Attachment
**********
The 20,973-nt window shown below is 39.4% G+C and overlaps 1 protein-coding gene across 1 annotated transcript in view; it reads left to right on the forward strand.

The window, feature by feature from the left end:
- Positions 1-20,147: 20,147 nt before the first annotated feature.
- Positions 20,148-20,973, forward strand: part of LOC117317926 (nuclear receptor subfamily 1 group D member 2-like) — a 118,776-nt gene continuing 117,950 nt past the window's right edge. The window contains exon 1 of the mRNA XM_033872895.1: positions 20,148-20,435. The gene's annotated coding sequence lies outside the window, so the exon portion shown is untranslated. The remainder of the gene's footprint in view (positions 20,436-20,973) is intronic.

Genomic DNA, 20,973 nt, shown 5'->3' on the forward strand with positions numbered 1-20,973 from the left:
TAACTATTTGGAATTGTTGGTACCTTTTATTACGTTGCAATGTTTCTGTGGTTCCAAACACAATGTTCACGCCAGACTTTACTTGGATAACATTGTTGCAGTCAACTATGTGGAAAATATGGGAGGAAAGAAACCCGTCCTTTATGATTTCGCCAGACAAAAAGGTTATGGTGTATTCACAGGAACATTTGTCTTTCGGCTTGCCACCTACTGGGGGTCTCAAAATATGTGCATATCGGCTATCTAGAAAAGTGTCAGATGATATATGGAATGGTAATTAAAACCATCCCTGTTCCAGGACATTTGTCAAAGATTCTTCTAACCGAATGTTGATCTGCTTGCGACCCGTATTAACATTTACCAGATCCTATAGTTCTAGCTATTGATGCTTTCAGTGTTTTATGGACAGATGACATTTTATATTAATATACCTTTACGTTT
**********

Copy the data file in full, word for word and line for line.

The 20,973-nt window shown below is 39.4% G+C and overlaps 1 protein-coding gene across 1 annotated transcript in view; it reads left to right on the forward strand.

The window, feature by feature from the left end:
- Positions 1-20,147: 20,147 nt before the first annotated feature.
- Positions 20,148-20,973, forward strand: part of LOC117317926 (nuclear receptor subfamily 1 group D member 2-like) — a 118,776-nt gene continuing 117,950 nt past the window's right edge. The window contains exon 1 of the mRNA XM_033872895.1: positions 20,148-20,435. The gene's annotated coding sequence lies outside the window, so the exon portion shown is untranslated. The remainder of the gene's footprint in view (positions 20,436-20,973) is intronic.

Genomic DNA, 20,973 nt, shown 5'->3' on the forward strand with positions numbered 1-20,973 from the left:
TAACTATTTGGAATTGTTGGTACCTTTTATTACGTTGCAATGTTTCTGTGGTTCCAAACACAATGTTCACGCCAGACTTTACTTGGATAACATTGTTGCAGTCAACTATGTGGAAAATATGGGAGGAAAGAAACCCGTCCTTTATGATTTCGCCAGACAAAAAGGTTATGGTGTATTCACAGGAACATTTGTCTTTCGGCTTGCCACCTACTGGGGGTCTCAAAATATGTGCATATCGGCTATCTAGAAAAGTGTCAGATGATATATGGAATGGTAATTAAAACCATCCCTGTTCCAGGACATTTGTCAAAGATTCTTCTAACCGAATGTTGATCTGCTTGCGACCCGTATTAACATTTACCAGATCCTATAGTTCTAGCTATTGATGCTTTCAGTGTTTTATGGACAGATGACATTTTATATTAATATACCTTTACGTTT